Narasimhaye’s Blog

Tarpan Pitara Part One

Posted on: November 13, 2008

 

Tarpan Pitara Part One

 

purefriendship posted 2 mnths ago

From: http://padmininatarajan.sulekha.com/blog/post/2008/09/pitr-paksha-the-fortnight-dedicated-to-ancestors/comments.htm

 

Thanks for such informative blog about our ancient traditions & rituals.

It is needed for the present generations to know about it more and more.

I recall to my previous write up in the other site last year and reproduce the same for more reference to Tarpan & Mahalaya paksh: Propitiation of Departed Spirits:

The day of Mahalaya Amavasya is the day of great significance and importance to all Hindus.

It is the annual festival for propitiating the spirits of our ancestors, with devout prayers for peace.

The Hindu Itihasas (histories) say, that on the Mahalaya Amavasya, there is a conjunction of the sun and the moon and that the sun enters the sign Virgo (Kanya).

On this day, the departed manes, i.e., our ancestors, leave their abode in the world of Yama and come down to the world of mortals and occupy the houses of their descendants.

The fortnight preceding the new moon is specially consecrated for the propitiation of such departed spirits.The ceremonies performed in honour of the manes or ancestors during each day of this fortnight are considered to be equal to those performed at Gaya.

The principle in all such rites is the worship of the departed souls and the satisfaction of their wishes so that they might be in peace during the rest of the year.

It is these fourteen days that offerings made during this period benefit all the departed souls, whether they are connected to you or not.

Charity in the form of food is important,The gift of food is the greatest gift.

Hence give food in plenty, not only during the Mahalaya fortnight but all through the year.

The ritual of Tarpana. Related to the Sanskrit word Trpti, which means satiation or satisfaction, Tarpana is a process of gratifying our ancestors. Tarpana works more deeply, reducing the emotional charges, which have accumulated in us as a result of the activities of our forebears.

Suppose one of our ancestors was overly fond of eating, so fond that he or she fantasized about food all day long.

All cravings are forms of energy, which are broadcast into the Ether (space) with every thought. Some of these thoughts will be rational &sensible, but many will be obsessive.

We, who are permanently tuned to our ancestors’ wavelengths, automatically receive these subtle broadcasts, which will induce us to become obsessive about food if we are susceptible to them. Anyone who is really obsessive about food is likely to be thinking of food at the moment of death.

This final message is more powerful than all those which went before, because it is transmitted with all the anguish of an unfillable desire.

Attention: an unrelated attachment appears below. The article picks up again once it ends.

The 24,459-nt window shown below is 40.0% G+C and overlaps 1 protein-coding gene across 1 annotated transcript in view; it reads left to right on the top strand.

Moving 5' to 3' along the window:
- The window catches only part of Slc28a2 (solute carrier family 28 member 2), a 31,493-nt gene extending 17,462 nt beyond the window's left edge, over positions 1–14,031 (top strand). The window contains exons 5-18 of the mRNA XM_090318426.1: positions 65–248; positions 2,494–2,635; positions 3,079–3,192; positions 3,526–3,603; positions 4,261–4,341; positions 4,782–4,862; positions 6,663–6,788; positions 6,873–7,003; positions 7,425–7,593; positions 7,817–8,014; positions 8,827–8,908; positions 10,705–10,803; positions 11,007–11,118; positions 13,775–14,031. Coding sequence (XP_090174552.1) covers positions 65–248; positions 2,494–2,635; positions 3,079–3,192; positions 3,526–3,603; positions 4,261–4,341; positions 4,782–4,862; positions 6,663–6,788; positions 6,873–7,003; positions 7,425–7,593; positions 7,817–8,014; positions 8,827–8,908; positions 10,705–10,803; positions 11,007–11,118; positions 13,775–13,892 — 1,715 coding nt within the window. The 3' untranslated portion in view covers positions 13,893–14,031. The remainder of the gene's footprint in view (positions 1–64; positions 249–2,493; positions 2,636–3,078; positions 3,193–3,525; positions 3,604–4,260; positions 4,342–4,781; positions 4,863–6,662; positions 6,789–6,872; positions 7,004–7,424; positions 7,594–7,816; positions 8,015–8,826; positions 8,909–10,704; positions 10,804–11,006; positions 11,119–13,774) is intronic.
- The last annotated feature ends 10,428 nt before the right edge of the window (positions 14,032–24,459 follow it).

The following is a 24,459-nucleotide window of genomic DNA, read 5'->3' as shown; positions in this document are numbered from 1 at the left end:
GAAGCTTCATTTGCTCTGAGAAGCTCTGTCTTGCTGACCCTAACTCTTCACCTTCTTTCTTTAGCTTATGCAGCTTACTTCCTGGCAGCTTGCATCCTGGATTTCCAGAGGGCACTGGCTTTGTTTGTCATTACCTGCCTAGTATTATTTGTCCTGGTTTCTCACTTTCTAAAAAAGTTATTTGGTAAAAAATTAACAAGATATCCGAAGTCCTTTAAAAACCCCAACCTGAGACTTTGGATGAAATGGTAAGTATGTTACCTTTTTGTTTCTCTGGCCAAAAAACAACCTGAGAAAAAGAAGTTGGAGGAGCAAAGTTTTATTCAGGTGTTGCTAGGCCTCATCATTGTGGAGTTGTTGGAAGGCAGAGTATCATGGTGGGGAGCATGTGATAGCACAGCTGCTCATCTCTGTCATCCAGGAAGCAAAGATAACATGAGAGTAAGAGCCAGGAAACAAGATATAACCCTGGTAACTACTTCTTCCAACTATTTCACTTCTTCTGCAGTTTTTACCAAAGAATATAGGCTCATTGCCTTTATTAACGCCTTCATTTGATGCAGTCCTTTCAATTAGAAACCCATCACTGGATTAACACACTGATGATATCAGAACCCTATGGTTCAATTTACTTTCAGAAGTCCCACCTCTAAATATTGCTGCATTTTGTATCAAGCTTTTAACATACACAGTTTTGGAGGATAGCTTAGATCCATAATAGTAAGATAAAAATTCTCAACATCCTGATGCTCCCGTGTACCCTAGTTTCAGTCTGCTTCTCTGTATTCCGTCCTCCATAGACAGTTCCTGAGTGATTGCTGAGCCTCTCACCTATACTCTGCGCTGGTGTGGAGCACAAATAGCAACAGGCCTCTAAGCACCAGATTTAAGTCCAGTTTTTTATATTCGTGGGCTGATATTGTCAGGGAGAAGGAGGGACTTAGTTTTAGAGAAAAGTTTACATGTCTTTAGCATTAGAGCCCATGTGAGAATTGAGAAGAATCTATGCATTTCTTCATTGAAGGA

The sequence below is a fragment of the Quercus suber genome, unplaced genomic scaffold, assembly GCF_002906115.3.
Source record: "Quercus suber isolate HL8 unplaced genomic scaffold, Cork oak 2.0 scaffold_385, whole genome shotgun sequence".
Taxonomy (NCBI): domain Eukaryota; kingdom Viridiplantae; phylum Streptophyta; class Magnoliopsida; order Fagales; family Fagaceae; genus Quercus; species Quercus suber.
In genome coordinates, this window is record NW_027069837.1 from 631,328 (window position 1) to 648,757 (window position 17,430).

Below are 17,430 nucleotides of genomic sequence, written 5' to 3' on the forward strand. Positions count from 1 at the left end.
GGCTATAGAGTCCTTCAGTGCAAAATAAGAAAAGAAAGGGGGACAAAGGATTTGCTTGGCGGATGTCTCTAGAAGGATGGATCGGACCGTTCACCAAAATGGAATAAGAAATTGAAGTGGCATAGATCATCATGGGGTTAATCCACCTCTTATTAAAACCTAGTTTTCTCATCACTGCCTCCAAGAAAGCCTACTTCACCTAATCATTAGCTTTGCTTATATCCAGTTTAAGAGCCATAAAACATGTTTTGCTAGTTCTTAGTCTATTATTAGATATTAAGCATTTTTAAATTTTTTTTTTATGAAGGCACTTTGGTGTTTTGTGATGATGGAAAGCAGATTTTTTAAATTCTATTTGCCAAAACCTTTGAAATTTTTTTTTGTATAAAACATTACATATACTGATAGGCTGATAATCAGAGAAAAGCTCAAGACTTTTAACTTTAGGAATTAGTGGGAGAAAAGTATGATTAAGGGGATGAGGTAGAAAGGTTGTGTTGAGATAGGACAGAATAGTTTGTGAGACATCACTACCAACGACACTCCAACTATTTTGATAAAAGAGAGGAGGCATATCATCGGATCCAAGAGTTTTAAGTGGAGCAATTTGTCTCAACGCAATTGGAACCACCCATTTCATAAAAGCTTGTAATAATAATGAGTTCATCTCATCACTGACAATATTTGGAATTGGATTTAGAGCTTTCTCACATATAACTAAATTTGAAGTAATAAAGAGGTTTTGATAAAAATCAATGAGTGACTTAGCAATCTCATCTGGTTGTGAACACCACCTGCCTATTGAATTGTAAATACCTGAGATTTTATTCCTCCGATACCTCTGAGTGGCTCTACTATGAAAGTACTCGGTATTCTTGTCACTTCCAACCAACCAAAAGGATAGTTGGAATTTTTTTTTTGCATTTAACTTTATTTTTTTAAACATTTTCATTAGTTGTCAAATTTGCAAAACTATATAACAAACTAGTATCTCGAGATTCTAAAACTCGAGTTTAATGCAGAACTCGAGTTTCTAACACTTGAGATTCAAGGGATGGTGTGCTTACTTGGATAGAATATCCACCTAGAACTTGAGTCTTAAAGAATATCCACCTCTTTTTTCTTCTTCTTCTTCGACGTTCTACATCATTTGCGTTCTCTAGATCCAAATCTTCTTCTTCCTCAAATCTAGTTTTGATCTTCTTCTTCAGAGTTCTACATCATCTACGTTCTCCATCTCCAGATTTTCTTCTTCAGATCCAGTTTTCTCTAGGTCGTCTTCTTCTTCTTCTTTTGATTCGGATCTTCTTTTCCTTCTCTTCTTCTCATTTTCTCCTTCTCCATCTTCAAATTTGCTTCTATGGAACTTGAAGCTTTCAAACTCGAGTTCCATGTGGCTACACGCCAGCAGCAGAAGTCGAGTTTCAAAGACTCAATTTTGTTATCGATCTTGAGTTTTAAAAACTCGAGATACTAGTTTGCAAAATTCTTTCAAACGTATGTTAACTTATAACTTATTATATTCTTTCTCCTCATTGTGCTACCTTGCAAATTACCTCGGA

Because of the power behind this desire, and the fact that the individual whose rational mind could partly negate it no longer exists, this last wish affects us much more powerfully than any living wishes can.

Tarpana enables us to negate these desires. Once they are gone, the pressure on our genes to make us obsessive about food eases, our diet and habits can induce other of our genes to begin to function, which changes our emotional climate. As long as these unseen influences continue to affect us, no amount of diet or routine can ever eliminate them because they do not strike at the source. 99% of human and chimpanzee genes are identical; the differences between the two species occur because some genes are expressed more than others.

We are our own creator, ceaselessly creating ourself from our own genes with the help of our physical and mental food and habits.

The traditional ritual of Tarpana is complex, but its essence is simple. It is much like the All Soul’s tradition, when people visit their relatives in the cemetery.

In preparation, consider what one food item our parent or grandparent was fondest of. May be it is the apple our grandmother used to eat, or tender coconut our father used to drink. That food will act as a vehicle for our emotion.

Sit comfortably facing south and visualize our dead ancestors, one by one, as far back as we can remember.

Make each one sit in front of us. Telling them we want to help release them from any residual earthly desires they might have, offer them a spoonful of water, a spoonful of milk, and a spoonful of sesame seeds, preferably the black variety. These offerings are the same for everyone. Then offer a little of the special item, with the heartfelt wish that this will satisfy any residual cravings and allow that individual, wherever he or she is, to continue with their own progression towards greater integration and clarity.

We then request them to return whence they came, and feed the food we have offered to an animal, or put it into a river or the ocean.

It is good to repeat this annually, preferably on the same New Moon Day each year. The best days for Tarpana are New Moon Days, especially those which fall in September (Pitr Paksha).